10 Evidence-Based Health Benefits of Tea and Their Types
Whatever may be the type, tea lovers swear by it that a day would be incomplete without sipping tea and having at least one cup of tea. According to research, 2 million people drink tea every morning all over the world. And, around 1.23 million people consume tea in a single day in America. (Source: 19 Shocking Tea Consumption Statistics, Brandon Gaille, Retrieved 18th May 2020)
So, is this popular beverage only favoured for its taste, or are there any benefits of tea leaves? In reality, there is a range of tea benefits, which is one of the reasons for its huge success worldwide. In this article, we will try answering the below questions:
- What is Tea?
- What is the origin and history of Tea?
- How tea is brewed?
- What are the different types of Tea?
- What are the health benefits of drinking tea?
- Is it good to drink tea every day?
- How much Tea should I drink every day?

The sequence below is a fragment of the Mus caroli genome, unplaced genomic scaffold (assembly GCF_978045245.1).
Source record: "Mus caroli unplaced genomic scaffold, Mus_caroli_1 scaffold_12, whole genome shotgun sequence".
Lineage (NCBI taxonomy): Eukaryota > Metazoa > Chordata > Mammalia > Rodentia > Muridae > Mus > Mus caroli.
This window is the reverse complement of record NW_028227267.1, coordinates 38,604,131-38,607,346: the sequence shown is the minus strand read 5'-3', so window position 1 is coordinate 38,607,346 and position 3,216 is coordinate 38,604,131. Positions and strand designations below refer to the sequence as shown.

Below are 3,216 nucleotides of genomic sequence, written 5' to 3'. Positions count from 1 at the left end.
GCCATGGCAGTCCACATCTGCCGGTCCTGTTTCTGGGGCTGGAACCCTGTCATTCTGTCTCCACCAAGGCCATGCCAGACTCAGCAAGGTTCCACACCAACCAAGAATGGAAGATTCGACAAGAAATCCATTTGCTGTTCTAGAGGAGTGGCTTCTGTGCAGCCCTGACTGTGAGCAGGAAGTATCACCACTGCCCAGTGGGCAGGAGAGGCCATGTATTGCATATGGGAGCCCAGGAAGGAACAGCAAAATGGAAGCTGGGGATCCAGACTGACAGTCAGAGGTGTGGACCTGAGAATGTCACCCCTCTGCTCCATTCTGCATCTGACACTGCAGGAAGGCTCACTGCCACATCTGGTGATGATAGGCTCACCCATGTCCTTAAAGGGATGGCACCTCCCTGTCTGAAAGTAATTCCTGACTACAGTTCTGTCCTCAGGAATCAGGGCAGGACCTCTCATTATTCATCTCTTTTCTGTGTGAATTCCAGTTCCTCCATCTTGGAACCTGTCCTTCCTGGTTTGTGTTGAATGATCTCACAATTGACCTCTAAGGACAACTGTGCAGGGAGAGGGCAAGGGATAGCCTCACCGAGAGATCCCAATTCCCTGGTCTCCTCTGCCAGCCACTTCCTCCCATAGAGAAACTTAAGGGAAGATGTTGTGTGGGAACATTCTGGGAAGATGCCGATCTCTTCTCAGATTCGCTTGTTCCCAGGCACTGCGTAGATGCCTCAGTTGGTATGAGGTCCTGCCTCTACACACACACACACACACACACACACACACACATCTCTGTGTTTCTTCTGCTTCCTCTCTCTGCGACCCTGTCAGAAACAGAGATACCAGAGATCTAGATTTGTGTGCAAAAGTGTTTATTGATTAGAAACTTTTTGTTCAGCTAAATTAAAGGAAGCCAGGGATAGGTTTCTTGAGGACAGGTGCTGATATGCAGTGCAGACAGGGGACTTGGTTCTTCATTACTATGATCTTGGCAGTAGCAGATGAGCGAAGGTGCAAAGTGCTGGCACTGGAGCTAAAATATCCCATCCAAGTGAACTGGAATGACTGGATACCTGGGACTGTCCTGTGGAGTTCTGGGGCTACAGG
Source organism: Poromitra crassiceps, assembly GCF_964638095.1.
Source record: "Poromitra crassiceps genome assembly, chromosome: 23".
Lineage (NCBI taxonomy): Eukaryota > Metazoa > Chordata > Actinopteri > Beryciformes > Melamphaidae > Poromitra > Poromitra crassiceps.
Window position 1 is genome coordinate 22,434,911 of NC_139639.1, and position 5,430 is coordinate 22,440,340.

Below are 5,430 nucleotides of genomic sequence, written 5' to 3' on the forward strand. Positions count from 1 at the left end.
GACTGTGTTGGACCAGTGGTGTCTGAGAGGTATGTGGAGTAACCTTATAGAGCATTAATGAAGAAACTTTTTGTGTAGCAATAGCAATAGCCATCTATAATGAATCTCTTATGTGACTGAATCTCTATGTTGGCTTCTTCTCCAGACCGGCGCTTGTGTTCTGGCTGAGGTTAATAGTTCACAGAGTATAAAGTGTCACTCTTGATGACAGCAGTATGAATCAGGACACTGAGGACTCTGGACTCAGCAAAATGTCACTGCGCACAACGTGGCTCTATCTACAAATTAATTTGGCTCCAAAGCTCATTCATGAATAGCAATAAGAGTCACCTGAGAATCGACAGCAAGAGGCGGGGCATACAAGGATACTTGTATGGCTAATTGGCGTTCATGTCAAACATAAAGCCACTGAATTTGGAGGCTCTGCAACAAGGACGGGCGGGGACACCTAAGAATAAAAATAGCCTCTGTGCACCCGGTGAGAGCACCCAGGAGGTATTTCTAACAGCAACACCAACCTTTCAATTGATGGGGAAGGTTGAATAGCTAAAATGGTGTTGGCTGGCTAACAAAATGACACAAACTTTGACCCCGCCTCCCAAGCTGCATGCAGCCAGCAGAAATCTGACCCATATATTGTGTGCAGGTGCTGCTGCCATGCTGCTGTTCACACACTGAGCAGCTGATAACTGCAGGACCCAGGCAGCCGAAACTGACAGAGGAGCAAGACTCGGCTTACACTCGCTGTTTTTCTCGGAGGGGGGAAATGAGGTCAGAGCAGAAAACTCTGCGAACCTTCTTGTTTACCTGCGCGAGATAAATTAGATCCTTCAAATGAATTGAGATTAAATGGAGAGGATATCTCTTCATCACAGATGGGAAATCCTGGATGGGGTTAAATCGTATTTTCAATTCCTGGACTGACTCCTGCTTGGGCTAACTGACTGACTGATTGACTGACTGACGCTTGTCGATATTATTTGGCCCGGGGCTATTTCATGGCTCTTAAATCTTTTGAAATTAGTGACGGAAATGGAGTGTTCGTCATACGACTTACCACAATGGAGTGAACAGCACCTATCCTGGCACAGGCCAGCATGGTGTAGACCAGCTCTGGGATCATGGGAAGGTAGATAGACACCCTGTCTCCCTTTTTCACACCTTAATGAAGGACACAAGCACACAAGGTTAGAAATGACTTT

- Which tea is the healthiest?
- What are the benefits of tea with milk?
Everyone around the world loves sipping tea. Be it a cup of Earl Grey or Darjeeling tea; consumers love sipping tea with equal love. But it's is not just another beverage loved for its rich and warm taste but it has numerous health benefits.
What is Tea?
Tea is the second most-consumed drink in the entire world, water being the first. It is produced from a plant. The scientific name of the tea plant is Camellia Sinensis, one of the camellia flowers. (Reference: What is Tea?, Tea Class, Retrieved on 19th May 2020) This tea plant is an evergreen shrub that is mainly native to the Eastern part of Asia, though it is now cultivated across the world -Cornwall (England), Perthshire (Scotland), Washington (United States of America), Vancouver Islands (Canada), and in farther away places like islands of Tasmania in Australia and Waikato (New Zealand).
There are two main variants of tea that are cultivated. Both of these belong to the family of Camellia Sinensis.
- the Sinensis: The Sinensis variant is used in most Japanese, Formosan, and Chinese tea.
- the Assamica: the Assamica variant plays (Assam Tea) its part in the Pu-erh and most of the Indian tea, except Darjeeling.